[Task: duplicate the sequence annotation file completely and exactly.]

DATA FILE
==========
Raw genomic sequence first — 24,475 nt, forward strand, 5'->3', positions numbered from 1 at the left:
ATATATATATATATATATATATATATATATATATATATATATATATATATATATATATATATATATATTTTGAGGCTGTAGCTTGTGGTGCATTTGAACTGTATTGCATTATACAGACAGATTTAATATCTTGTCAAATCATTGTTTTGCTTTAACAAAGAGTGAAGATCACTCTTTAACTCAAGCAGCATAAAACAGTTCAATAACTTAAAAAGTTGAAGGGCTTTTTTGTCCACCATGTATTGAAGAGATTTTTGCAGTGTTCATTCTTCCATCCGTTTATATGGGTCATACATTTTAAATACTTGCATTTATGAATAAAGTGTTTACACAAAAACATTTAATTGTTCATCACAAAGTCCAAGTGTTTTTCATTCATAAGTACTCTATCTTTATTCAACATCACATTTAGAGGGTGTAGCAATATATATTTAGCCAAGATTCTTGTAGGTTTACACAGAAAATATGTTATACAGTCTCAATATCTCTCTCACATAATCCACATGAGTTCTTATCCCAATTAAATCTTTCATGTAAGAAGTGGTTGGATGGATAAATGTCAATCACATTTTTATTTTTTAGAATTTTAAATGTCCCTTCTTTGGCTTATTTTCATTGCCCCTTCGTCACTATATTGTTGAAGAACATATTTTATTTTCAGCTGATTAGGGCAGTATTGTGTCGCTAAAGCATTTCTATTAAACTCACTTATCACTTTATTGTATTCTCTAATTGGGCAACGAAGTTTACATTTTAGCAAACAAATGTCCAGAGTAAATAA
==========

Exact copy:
Raw genomic sequence first — 24,475 nt, forward strand, 5'->3', positions numbered from 1 at the left:
ATATATATATATATATATATATATATATATATATATATATATATATATATATATATATATATATATATTTTGAGGCTGTAGCTTGTGGTGCATTTGAACTGTATTGCATTATACAGACAGATTTAATATCTTGTCAAATCATTGTTTTGCTTTAACAAAGAGTGAAGATCACTCTTTAACTCAAGCAGCATAAAACAGTTCAATAACTTAAAAAGTTGAAGGGCTTTTTTGTCCACCATGTATTGAAGAGATTTTTGCAGTGTTCATTCTTCCATCCGTTTATATGGGTCATACATTTTAAATACTTGCATTTATGAATAAAGTGTTTACACAAAAACATTTAATTGTTCATCACAAAGTCCAAGTGTTTTTCATTCATAAGTACTCTATCTTTATTCAACATCACATTTAGAGGGTGTAGCAATATATATTTAGCCAAGATTCTTGTAGGTTTACACAGAAAATATGTTATACAGTCTCAATATCTCTCTCACATAATCCACATGAGTTCTTATCCCAATTAAATCTTTCATGTAAGAAGTGGTTGGATGGATAAATGTCAATCACATTTTTATTTTTTAGAATTTTAAATGTCCCTTCTTTGGCTTATTTTCATTGCCCCTTCGTCACTATATTGTTGAAGAACATATTTTATTTTCAGCTGATTAGGGCAGTATTGTGTCGCTAAAGCATTTCTATTAAACTCACTTATCACTTTATTGTATTCTCTAATTGGGCAACGAAGTTTACATTTTAGCAAACAAATGTCCAGAGTAAATAA